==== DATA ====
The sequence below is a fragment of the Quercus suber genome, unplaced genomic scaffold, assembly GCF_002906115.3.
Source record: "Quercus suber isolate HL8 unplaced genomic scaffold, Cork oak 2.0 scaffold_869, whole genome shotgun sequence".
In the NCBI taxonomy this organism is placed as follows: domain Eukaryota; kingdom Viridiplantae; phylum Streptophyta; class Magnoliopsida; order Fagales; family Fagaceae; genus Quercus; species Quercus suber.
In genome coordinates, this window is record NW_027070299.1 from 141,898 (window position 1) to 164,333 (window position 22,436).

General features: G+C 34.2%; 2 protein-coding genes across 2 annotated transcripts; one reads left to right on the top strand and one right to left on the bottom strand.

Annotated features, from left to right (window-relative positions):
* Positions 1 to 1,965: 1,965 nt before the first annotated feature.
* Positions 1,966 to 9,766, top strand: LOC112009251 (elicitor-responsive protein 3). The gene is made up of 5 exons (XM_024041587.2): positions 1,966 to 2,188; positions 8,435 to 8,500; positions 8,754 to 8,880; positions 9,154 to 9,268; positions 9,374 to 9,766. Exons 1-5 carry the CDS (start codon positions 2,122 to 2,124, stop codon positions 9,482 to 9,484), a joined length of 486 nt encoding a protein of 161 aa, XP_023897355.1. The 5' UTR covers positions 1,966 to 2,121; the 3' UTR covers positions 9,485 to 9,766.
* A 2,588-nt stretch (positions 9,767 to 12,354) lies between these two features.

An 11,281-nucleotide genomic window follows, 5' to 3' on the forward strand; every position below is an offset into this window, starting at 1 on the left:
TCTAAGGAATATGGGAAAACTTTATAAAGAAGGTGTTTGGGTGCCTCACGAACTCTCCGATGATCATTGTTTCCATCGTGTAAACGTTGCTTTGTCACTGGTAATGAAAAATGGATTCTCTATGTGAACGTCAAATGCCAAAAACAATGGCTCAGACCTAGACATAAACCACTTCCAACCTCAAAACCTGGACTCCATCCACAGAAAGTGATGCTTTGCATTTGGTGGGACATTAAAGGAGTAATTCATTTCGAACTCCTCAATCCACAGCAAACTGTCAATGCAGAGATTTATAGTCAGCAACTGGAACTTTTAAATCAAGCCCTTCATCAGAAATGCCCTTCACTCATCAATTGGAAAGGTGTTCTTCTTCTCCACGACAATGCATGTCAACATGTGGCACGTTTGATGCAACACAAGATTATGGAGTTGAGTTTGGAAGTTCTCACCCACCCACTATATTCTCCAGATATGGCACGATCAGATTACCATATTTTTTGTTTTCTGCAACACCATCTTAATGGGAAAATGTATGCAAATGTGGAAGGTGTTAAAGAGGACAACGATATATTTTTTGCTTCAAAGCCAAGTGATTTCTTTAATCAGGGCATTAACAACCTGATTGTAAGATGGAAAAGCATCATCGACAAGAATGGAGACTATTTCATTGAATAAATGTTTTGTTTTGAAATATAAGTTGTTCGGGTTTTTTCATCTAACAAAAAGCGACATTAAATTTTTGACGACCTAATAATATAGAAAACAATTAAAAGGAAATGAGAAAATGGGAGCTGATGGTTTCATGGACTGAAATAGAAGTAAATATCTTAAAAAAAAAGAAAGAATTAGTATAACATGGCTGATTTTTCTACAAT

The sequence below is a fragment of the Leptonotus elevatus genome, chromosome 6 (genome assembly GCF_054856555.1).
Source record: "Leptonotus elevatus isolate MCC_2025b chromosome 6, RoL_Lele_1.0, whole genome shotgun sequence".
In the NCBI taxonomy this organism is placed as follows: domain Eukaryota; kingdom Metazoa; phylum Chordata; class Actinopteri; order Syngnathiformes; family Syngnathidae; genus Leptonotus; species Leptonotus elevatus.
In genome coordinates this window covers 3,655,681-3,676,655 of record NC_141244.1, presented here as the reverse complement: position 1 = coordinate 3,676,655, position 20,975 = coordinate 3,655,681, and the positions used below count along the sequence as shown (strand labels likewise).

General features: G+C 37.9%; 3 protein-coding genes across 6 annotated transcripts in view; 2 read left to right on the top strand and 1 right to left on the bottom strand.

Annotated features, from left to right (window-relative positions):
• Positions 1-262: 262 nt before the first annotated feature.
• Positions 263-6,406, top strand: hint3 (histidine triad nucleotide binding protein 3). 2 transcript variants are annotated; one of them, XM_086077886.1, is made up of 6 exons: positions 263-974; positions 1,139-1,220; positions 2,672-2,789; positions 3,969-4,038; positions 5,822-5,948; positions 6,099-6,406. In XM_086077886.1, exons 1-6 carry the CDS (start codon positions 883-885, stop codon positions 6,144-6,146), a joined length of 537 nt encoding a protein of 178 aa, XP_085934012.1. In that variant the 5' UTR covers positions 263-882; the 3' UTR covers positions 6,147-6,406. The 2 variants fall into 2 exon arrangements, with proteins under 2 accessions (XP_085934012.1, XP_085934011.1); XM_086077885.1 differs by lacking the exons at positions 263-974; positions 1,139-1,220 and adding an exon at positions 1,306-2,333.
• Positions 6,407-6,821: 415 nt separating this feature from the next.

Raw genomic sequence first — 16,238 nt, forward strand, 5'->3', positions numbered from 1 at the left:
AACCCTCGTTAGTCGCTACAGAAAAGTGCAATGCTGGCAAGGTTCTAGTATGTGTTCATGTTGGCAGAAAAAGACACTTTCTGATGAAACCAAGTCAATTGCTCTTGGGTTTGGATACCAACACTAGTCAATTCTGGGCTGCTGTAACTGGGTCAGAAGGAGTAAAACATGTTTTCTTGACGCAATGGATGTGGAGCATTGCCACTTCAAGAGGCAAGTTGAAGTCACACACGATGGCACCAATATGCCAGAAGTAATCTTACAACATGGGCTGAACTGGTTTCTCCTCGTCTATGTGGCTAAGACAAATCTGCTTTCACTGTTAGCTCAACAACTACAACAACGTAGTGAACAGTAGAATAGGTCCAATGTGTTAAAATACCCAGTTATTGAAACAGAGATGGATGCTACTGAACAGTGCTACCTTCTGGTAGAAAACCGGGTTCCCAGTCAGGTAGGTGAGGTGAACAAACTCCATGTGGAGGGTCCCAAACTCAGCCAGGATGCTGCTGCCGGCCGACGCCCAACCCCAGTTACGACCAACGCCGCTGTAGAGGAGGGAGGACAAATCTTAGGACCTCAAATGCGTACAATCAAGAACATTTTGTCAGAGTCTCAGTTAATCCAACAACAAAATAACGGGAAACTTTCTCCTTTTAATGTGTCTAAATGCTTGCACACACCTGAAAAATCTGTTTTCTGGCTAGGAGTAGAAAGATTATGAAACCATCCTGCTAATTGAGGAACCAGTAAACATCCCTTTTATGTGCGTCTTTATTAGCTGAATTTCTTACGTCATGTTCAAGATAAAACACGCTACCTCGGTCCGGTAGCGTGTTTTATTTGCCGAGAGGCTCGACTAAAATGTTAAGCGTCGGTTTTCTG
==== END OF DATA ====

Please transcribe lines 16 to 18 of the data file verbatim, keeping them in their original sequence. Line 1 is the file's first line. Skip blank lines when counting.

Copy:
General features: G+C 37.9%; 3 protein-coding genes across 6 annotated transcripts in view; 2 read left to right on the top strand and 1 right to left on the bottom strand.

Annotated features, from left to right (window-relative positions):
• Positions 1-262: 262 nt before the first annotated feature.